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Announcement of the Australia-UK-US (AUKUS) “enhanced trilateral security partnership” has generated a lot of attention—good and bad. Most has focused on the decision to provide US nuclear propulsion technology for submarines to Australia; it’s a historic move for sure, but it’s only part of the AUKUS agreement. More important still is fitting AUKUS within the larger mosaic of Indo-Pacific security. This could be—should be—the beginning of a deep, structural modernization of regional security architecture, akin to the emergence of the trans-Atlantic community after World War II.
The submarines (and their contracts) have dominated discussion of AUKUS. They’re important—they transform Australia’s undersea capabilities, shift strategic calculations, raise nonproliferation issues, and mark a genuinely historic technology transfer—but the deal is much more than that. It includes munitions, as well as cooperation in other areas: cybersecurity, space, and new technologies like artificial intelligence. The initiative will, the three leaders declared, “foster deeper integration of security and defense-related science, technology, industrial bases, and supply chains. And … significantly deepen cooperation on a range of security and defense capabilities.”
The following week, President Biden hosted the first in-person Quadrilateral Security Dialogue (Quad) leaders’ summit. The four leaders—from the US, Japan, Australia, and India—reiterated their commitment to “a free, open rules-based order, rooted in international law to advance security and prosperity and counter threats to both in the Indo-Pacific and beyond.”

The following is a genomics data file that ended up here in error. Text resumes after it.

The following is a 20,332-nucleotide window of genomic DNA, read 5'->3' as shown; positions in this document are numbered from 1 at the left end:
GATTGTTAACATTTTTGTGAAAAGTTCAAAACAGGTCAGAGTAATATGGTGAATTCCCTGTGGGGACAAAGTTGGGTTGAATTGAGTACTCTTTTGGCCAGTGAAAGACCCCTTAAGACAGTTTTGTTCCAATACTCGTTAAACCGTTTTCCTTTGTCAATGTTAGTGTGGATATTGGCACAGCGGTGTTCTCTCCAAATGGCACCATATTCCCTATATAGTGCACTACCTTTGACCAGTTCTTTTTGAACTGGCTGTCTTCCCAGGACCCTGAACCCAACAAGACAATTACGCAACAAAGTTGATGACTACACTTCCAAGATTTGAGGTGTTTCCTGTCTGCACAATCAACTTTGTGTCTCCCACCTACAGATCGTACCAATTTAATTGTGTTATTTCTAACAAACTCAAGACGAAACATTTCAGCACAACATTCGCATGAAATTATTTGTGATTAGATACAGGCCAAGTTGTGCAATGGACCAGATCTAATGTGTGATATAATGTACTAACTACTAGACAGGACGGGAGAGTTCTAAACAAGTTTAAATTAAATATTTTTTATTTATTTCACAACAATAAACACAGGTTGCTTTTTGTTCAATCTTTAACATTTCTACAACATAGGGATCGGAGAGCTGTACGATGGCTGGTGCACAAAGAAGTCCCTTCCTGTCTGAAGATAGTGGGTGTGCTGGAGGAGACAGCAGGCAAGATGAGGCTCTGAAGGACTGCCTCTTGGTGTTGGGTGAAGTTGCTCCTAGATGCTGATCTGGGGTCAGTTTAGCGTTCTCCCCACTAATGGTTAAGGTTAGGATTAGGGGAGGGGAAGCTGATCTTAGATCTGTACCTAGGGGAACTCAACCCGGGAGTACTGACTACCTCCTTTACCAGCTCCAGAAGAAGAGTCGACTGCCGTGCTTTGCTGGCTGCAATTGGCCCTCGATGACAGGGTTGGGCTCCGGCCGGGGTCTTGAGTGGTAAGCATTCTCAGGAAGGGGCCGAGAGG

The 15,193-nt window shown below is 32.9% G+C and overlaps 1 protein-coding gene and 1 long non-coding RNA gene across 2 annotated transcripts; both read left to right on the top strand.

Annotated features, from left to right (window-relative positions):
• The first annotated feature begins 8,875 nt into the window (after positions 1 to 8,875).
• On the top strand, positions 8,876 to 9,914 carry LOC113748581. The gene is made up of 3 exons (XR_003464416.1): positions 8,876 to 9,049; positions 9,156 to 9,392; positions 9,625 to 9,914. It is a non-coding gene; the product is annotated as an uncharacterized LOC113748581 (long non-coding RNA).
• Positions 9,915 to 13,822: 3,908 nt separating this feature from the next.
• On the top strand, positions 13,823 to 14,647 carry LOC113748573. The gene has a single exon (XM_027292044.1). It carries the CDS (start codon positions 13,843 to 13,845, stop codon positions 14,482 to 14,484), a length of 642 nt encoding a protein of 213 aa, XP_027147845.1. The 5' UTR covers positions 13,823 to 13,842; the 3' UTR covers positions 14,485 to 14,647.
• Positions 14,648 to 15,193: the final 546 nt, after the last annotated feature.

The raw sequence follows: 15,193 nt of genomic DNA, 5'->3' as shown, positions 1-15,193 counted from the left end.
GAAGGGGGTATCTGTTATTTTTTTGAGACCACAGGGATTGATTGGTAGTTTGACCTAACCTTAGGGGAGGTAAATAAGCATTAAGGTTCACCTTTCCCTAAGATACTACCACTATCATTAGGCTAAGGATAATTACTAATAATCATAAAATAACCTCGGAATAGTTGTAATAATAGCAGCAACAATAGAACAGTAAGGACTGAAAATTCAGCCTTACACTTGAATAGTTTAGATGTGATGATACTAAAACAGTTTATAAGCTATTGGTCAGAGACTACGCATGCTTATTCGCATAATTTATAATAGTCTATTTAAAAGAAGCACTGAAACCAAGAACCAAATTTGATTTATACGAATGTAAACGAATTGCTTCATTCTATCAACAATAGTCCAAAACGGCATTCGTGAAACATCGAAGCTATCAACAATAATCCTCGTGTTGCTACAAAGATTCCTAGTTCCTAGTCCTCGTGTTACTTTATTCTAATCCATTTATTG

While attention has focused on Quad’s military dimension—and the exercises are important – this meeting, like the virtual summit in March, devoted its energy to nonmilitary components. The leaders pledged to continue their cooperation in health security, and related vaccine diplomacy, plus climate change and new technologies, as well as in cyberspace, infrastructure development, and humanitarian assistance and disaster relief. Significantly, the emphasis is on the provision of public goods, not merely forging an “anti-China coalition.”
The Quad language echoes the declarations issued after the G7, US-NATO, and US-EU summits that were held in June. Each noted sharpening geopolitical competition with China and endorsed a wider spectrum of engagement, with emphasis on climate, vaccine diplomacy, and technology, as well as infrastructure development, embodied by the Build Back Better World Initiative. It sure looks like the Biden team has a template that they are using for regional engagement, whatever the forum.